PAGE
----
Securities lawyers smelling blood have begun looking for investors wanting to sue the company.


Debra BorchardtNovember 25, 2019
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The Facilities Are Fully Funded

On Oct. 9, 2019, The Green Organic Dutchman (OTC: TGOD) said in a press release that it was updating the market on credit financing. In the statement, it noted that “The Company may revise the construction schedule for its Ancaster and Valleyfield projects if it is unable to obtain sufficient financing on reasonable terms, within the required timeframe. There can be no assurance that this review will result in the completion of any financing transaction.” Basically, TGOD said it needed money to finish the projects as planned.

However, TGOD had previously issued an investor presentation in which it stated its Ontario projects were fully funded. This did not go unnoticed by shareholders who were surprised to learn that TGOD needed more money to complete its facilities. Then on October 18, just 10 days later,  the company said, “The Ancaster greenhouse is complete, and the Ancaster processing facility is approximately five weeks from material completion.”

On November 13, the company was able to secure financing and said, “A term sheet with an investment fund for a $40 million construction mortgage loan has also been signed, secured on the facilities at Ancaster and Valleyfield.” TGOD said that now it had this money secured, it could complete construction of the processing facility at Ancaster and complete construction of six zones in the Valleyfield hybrid greenhouse and enclose the balance of the facility with the ability to quickly expand production as the market develops.

Can’t Trust

CannTrust (NYSE: CTST) earned the social media moniker “can’t trust” after the company was caught growing plants in unlicensed rooms. This past summer in July, the company conceded that it had plants seized by regulators from five unlicensed rooms. The scandal resulted in a death spiral for the company as it lost its license, saw the CEO resign and at least a hundred workers have been laid off.

Backing up a bit, roughly around May 19 CEO Peter Aceto said the company was on track to meet its production goals. Within six weeks, the company announced that it received a report of non-compliance from Health Canada. Aceto said, “Our team has focused on building a culture of transparency, trust and excellence in every aspect of our business, including our interactions with the regulator. We have made many changes to make this right with Health Canada. We made errors in judgement, but the lessons we have learned here will serve us well moving forward.”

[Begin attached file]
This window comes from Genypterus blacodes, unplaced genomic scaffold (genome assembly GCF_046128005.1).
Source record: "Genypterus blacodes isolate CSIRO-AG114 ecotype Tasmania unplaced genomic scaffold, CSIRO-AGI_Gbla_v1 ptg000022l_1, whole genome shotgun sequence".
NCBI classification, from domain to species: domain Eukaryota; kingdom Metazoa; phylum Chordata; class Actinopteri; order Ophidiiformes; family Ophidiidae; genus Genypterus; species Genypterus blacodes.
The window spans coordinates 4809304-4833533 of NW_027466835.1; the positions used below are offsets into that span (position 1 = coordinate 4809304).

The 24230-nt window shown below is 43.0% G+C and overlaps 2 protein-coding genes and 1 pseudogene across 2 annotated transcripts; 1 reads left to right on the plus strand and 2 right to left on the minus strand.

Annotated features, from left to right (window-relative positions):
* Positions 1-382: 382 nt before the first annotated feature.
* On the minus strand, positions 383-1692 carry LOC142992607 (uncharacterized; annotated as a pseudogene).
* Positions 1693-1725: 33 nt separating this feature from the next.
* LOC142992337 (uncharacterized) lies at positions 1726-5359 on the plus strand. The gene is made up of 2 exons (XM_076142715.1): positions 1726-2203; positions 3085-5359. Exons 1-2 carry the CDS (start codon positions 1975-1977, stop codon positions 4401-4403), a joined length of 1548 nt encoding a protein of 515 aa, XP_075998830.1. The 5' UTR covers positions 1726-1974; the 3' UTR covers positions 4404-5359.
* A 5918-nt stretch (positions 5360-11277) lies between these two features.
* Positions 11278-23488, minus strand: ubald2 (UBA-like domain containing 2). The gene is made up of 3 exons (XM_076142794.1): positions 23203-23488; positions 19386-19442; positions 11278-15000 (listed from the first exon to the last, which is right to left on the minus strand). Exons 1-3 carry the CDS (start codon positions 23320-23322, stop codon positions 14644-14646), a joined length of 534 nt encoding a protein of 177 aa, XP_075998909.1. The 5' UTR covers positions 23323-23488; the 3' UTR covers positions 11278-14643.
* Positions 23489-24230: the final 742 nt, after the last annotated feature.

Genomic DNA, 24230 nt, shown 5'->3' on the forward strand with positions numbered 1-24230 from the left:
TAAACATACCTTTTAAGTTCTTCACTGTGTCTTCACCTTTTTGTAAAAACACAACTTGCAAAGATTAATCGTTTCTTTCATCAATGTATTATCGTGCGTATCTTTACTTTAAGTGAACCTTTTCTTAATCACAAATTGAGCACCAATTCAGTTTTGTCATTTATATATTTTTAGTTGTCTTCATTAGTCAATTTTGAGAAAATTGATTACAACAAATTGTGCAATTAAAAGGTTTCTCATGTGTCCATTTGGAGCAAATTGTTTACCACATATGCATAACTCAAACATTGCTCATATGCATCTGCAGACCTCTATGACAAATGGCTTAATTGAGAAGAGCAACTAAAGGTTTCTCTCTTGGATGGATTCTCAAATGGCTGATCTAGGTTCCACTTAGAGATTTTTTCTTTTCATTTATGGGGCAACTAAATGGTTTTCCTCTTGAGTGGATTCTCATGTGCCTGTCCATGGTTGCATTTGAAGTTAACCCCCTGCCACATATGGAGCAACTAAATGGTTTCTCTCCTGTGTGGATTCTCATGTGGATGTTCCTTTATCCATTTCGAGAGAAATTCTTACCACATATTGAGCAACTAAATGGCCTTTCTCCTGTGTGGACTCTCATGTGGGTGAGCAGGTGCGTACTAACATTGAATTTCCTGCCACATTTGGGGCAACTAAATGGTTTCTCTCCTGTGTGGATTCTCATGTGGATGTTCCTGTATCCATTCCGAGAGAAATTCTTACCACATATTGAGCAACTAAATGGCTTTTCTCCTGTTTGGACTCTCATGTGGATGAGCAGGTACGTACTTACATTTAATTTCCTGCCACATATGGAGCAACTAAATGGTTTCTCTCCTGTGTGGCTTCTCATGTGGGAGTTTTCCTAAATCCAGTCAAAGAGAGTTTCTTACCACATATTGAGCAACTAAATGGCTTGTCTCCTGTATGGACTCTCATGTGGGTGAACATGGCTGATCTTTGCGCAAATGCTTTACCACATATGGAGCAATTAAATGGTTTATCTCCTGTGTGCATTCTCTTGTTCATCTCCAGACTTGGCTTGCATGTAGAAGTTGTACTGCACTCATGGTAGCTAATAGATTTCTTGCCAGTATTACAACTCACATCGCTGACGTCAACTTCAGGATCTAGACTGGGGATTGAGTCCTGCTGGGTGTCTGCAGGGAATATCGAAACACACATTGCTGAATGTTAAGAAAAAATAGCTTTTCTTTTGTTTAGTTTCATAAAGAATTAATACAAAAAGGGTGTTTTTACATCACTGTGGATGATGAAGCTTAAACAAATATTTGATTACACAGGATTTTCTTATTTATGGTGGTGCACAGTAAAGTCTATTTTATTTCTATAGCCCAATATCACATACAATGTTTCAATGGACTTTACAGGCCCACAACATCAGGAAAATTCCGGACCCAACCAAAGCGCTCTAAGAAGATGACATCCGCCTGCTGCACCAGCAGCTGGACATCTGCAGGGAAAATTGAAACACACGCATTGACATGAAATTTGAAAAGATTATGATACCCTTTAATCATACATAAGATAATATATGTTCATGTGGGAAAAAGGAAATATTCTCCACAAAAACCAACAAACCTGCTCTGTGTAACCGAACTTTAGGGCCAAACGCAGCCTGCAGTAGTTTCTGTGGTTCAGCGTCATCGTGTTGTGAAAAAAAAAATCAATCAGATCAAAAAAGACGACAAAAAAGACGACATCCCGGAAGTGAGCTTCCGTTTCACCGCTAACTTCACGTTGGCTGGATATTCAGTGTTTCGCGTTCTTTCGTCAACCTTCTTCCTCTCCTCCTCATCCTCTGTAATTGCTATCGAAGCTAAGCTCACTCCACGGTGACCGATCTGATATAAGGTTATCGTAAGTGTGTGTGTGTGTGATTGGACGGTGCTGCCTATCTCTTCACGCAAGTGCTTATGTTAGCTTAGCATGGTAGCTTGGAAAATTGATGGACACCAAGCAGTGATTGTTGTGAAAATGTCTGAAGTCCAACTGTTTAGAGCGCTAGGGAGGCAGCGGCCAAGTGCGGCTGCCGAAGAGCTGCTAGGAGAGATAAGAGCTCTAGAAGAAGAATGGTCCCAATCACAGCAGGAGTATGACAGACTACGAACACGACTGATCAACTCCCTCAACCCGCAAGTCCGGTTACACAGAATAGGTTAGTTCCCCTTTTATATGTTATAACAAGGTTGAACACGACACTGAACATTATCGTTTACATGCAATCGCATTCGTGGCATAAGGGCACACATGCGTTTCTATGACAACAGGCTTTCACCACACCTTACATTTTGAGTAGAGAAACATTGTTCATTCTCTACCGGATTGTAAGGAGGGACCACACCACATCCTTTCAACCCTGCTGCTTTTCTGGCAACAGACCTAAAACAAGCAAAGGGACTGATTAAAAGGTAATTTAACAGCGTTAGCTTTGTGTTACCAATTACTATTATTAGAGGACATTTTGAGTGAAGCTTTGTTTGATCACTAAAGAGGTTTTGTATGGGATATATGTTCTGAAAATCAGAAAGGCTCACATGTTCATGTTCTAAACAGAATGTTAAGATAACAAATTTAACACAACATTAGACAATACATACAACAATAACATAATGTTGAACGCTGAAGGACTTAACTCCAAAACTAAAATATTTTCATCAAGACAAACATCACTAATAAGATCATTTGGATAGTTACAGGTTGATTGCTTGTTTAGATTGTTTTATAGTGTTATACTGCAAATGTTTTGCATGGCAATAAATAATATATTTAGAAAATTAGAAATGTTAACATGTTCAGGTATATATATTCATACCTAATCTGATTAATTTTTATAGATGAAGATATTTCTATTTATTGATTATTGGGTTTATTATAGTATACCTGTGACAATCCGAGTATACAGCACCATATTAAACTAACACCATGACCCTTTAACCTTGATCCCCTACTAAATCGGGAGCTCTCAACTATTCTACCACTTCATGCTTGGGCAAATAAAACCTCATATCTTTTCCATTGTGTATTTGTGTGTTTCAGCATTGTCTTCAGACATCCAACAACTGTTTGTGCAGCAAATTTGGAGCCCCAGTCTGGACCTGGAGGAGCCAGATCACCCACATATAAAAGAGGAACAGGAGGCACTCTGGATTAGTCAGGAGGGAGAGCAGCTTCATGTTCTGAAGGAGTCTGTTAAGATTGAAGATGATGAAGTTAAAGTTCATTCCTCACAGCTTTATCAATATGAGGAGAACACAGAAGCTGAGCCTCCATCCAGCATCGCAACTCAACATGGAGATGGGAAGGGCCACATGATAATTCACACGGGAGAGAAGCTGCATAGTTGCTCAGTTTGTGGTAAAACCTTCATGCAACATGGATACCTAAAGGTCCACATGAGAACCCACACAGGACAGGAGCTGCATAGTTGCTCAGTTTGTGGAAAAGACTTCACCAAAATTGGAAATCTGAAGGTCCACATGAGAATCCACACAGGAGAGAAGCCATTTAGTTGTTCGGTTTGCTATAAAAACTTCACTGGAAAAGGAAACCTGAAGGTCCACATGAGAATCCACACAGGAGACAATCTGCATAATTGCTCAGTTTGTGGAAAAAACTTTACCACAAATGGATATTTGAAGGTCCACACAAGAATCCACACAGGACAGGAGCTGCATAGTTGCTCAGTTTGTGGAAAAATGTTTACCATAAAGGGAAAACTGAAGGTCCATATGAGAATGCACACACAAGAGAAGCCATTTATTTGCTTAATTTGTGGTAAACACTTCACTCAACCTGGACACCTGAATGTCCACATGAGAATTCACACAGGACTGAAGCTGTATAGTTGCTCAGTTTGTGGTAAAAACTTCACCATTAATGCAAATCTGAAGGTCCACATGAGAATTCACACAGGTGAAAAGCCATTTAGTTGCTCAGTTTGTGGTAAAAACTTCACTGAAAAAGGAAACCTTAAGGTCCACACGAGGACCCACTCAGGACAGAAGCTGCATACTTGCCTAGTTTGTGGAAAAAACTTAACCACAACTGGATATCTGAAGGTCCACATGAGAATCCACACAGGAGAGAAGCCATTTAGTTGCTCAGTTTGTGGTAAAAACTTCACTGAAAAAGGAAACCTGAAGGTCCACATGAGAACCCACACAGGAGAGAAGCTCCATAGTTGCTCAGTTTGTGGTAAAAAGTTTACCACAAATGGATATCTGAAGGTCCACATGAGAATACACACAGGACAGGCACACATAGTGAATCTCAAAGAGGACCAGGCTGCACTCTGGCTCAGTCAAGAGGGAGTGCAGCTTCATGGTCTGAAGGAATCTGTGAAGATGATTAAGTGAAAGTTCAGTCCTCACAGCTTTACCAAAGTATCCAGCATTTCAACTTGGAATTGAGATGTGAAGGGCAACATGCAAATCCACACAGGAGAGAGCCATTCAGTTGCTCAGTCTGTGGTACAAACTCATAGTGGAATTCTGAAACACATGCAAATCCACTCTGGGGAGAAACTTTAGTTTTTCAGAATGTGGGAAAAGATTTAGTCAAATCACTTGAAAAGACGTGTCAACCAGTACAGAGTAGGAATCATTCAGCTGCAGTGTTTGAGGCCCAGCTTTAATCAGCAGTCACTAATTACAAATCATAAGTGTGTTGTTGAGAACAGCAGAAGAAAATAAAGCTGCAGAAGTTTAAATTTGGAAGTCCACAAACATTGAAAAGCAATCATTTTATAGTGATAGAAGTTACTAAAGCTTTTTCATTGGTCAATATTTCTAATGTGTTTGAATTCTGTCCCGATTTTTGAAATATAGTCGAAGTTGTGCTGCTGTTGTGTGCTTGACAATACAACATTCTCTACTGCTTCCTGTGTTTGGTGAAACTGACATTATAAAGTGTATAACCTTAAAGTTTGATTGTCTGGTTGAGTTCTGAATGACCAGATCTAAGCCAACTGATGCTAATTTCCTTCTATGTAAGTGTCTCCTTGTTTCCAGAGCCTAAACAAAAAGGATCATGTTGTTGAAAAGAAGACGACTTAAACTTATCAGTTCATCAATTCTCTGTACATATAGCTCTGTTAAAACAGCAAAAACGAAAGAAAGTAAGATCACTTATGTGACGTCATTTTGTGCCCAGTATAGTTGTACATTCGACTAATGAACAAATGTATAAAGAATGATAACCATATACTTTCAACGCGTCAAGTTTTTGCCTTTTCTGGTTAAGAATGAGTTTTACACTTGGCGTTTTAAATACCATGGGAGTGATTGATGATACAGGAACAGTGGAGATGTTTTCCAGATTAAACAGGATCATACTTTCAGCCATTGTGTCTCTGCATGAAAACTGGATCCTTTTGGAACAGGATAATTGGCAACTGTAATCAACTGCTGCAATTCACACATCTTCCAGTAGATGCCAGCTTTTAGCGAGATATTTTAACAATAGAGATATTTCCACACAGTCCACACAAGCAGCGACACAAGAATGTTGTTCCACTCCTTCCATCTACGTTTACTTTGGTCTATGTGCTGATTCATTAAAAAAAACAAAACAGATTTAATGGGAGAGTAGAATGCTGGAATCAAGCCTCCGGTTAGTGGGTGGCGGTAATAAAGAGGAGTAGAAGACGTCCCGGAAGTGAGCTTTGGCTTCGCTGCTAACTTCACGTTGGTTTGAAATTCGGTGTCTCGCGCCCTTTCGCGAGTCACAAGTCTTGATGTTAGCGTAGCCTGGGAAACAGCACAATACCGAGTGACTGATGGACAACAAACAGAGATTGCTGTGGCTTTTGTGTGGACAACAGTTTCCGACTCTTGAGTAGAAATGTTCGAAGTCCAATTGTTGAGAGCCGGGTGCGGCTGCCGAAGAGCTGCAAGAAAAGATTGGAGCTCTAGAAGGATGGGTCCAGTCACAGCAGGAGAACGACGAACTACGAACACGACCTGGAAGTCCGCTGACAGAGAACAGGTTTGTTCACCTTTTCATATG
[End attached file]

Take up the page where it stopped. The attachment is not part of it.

Last month, CannTrust said it planned to destroy about $12 million worth of plants and about $65 million worth of inventory. The company has seemed to clean house and may be able to move one from this “error in judgment,” but so far the market isn’t convinced and the stock is still near its year low of 77 cents.

It’s Worth More

It’s hard to convince investors to buy company stock when the company devalues the price of said stock. Zenabis Global Inc. (TSX:ZENA) (OTC: ZBISF) destroyed the value of its stock after announcing it was going to raise $20.8 million through a rights offering to holders of its common shares of record at the close of business on October 31, 2019. The stock was lately trading at 16 cents, down from its year high of $3.03. At one point in this debacle, the stock traded at one cent.

The company said that part of the strategy was to fend off a hostile takeover, but there didn’t seem to be anyone bidding on the company. Director of Corporate Communications Jonathan Anthony said that the decline in Zenabis stock is “outside our control,” yet the company absolutely trashed the value by pricing the rights at a 70% discount.
The Twitter universe though had another opinion regarding the stock. There are accusations of Zenabis insiders shorting the stock while covering themselves with the rights offering.

Stock jocks were specifically pointing to the Twitter account of @rubiconcapital for talking up Zenabis ahead of the offering that prices the rights at 15 cents. Then, the former CEO and current Chief Facilities Officer, Kevin Coft sold 2.6 million shares right before the rights offering. The company reported its earnings on November 14 but opted to not host a conference call to discuss the earnings with investors.

Our Bad. We Thought It Was Licensed

After acquiring Newstrike Brands, HEXO Corp. learned that there were plants growing in a room called Block B. The room passed inspection by Health Canada and Hexo said Health Canada said nothing in the report gave them cause for concern. However, within days of the closing of its acquisition the company said it became aware of the illegal plants and notified Health Canada. The mistake was blamed on a new software program run by the federal regulator. Still, the plants were destroyed as a result of the snafu.

While market watchers didn’t seem to criticize Hexo in the same manner that CannTrust was criticized, it certainly didn’t help the company. The facility is no longer being used for growing cannabis.

In addition to the bogus Block B plants, in June, Hexo had said it would do $400 million in revenue in 2020 and double net revenue in the fiscal fourth quarter. Just four months later the company instead reported that revenue was $15.4 million a drop from the third-quarter revenue of $15.9 million, so it wasn’t even an increase. The net revenue for 2019 was $59 million making it abundantly clear that $400 million in 2020 is never going to happen and so that number was retracted but not replaced with a new one.